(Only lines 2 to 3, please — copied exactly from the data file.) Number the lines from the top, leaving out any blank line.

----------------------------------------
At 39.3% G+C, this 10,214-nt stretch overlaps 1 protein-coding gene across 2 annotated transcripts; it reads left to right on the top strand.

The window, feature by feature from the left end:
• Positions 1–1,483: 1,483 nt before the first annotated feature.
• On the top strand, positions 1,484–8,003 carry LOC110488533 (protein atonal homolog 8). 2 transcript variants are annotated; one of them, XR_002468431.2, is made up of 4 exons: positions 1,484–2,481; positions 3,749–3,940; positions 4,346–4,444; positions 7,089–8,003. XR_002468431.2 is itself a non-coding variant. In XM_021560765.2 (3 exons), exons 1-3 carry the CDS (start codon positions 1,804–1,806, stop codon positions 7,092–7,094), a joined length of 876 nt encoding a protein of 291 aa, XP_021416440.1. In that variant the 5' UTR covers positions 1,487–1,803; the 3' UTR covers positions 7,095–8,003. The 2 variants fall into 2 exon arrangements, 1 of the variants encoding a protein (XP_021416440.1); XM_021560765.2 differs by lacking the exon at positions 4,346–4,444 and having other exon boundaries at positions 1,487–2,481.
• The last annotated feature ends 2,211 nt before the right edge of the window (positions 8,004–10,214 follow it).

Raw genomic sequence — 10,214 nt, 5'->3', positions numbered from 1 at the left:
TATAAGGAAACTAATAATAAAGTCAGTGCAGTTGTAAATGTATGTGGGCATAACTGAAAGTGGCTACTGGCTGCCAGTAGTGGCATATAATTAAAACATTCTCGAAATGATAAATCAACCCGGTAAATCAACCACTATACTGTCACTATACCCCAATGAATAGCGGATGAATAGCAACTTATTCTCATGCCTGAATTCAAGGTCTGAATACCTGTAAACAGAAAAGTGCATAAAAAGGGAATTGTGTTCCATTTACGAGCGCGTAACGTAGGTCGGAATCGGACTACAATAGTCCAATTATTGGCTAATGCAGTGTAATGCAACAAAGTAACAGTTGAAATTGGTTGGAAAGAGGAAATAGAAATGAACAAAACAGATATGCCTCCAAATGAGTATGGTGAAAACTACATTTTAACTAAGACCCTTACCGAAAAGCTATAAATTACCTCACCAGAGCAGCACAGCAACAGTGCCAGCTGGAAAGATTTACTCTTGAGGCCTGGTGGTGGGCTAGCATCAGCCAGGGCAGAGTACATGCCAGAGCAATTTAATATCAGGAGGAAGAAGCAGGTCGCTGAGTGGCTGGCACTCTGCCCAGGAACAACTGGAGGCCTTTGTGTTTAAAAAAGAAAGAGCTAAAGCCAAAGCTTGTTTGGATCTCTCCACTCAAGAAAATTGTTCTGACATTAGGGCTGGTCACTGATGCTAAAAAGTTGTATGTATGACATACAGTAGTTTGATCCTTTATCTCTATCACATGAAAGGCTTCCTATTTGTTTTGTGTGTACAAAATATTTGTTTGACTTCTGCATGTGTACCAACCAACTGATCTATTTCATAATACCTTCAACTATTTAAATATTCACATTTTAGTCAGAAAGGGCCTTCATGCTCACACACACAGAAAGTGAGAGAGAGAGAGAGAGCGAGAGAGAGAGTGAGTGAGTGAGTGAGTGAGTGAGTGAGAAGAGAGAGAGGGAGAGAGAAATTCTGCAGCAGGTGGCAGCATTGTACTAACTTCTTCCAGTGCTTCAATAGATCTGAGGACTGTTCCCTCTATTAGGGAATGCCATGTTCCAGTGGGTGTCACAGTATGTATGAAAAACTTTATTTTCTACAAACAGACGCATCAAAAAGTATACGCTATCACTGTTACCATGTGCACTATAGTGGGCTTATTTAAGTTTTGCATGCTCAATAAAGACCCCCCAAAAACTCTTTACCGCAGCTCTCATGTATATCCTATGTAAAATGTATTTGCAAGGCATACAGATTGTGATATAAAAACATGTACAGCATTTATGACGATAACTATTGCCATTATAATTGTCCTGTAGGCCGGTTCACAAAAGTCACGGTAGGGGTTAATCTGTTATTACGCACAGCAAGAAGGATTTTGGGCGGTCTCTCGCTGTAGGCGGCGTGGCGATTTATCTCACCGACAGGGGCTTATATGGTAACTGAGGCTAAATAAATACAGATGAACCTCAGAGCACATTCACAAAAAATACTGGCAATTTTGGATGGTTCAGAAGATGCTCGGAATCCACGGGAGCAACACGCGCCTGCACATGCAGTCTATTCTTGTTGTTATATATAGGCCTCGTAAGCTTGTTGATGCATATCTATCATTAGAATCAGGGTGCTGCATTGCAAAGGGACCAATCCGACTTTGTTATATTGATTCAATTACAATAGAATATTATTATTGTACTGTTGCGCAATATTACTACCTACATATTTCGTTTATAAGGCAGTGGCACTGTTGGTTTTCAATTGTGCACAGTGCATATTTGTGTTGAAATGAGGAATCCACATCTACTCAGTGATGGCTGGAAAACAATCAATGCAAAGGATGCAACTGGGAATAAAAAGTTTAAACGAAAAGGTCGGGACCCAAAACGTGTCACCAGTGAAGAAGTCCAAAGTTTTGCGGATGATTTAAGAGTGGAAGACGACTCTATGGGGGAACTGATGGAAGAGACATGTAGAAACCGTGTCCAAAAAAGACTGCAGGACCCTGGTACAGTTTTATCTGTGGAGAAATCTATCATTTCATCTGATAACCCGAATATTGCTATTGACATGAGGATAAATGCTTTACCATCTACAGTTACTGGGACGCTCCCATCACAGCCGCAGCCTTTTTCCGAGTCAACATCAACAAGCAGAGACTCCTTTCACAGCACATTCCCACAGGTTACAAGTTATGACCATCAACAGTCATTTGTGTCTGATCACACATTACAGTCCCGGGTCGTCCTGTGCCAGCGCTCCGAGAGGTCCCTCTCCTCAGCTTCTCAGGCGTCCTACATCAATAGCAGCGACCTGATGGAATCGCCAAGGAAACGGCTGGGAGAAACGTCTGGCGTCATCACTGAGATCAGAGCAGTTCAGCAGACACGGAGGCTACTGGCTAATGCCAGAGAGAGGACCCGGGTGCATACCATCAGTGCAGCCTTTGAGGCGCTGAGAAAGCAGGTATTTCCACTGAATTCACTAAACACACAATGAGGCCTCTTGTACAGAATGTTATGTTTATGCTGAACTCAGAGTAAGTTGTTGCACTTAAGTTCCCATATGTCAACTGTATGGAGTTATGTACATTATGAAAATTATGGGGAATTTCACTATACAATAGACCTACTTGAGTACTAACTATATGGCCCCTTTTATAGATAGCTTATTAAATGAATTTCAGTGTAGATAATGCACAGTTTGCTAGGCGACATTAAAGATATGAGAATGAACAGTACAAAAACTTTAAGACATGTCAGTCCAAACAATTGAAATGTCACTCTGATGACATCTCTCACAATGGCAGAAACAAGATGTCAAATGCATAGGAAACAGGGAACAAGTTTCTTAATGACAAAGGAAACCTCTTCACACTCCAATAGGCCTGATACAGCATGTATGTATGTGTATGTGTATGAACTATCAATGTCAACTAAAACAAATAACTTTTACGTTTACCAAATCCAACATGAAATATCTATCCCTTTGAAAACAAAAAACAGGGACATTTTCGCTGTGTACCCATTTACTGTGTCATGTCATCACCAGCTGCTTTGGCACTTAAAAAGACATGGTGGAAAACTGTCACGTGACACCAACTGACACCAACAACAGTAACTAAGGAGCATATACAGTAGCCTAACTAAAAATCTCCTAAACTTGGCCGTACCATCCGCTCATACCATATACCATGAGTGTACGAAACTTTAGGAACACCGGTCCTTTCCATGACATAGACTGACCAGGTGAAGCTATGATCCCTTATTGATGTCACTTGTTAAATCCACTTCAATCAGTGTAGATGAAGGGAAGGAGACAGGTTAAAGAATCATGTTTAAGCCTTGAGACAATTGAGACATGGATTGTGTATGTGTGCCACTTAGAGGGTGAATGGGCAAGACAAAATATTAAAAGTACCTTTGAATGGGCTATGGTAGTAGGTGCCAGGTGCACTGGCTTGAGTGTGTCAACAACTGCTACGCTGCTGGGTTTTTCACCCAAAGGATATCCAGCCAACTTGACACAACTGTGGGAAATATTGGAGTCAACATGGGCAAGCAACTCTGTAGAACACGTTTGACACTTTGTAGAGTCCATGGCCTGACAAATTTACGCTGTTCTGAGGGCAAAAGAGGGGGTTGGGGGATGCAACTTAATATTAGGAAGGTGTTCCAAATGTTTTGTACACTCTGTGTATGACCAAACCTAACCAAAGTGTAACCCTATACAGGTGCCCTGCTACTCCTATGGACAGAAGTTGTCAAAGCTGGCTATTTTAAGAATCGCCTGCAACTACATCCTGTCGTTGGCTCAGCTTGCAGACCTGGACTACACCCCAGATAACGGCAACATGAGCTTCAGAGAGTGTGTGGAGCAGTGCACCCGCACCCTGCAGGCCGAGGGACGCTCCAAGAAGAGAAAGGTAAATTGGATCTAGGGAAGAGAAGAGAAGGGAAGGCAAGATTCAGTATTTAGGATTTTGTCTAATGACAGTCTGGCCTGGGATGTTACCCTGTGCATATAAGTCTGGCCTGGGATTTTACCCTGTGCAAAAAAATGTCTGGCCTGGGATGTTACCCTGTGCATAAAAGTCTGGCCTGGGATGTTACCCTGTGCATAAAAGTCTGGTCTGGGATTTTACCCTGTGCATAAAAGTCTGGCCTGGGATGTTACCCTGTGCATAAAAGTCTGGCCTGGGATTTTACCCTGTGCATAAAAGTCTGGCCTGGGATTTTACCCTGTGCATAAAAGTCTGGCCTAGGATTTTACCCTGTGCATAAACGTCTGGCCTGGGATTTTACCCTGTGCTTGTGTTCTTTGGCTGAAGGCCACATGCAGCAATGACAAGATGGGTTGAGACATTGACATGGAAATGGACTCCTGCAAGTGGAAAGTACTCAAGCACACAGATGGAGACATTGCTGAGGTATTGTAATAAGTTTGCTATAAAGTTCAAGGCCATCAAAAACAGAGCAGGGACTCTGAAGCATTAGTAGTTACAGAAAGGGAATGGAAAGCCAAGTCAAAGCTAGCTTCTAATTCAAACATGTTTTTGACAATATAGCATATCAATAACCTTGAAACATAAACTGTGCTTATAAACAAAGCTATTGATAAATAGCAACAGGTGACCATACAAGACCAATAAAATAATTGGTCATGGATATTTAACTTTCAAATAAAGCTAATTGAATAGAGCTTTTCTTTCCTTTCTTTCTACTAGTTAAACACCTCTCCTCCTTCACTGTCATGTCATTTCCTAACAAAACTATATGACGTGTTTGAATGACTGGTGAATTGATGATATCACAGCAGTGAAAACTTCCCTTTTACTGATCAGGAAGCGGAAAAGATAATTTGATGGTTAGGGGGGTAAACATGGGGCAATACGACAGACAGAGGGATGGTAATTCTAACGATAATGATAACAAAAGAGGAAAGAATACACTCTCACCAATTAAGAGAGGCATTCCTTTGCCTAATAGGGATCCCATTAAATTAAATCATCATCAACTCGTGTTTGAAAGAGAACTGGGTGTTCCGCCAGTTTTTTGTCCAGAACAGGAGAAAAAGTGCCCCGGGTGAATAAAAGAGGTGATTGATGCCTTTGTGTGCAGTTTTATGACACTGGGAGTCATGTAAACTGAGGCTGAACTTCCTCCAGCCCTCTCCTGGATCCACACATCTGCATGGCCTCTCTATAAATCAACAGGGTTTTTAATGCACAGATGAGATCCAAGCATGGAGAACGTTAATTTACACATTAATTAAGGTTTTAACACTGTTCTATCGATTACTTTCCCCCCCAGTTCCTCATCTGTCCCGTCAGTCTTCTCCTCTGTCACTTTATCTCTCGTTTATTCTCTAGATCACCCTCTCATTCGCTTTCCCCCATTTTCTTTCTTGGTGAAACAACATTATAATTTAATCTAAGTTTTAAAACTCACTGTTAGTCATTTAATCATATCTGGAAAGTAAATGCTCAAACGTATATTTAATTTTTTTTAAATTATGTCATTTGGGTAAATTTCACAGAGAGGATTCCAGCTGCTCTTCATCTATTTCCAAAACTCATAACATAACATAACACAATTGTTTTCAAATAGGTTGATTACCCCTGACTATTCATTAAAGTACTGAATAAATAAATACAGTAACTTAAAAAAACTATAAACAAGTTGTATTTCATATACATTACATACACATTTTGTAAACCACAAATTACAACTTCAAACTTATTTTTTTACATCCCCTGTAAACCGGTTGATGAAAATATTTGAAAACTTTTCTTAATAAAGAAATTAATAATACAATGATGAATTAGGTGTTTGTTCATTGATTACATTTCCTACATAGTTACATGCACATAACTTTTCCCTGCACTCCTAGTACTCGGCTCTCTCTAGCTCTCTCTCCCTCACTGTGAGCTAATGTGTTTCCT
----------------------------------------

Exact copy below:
The window, feature by feature from the left end:
• Positions 1–1,483: 1,483 nt before the first annotated feature.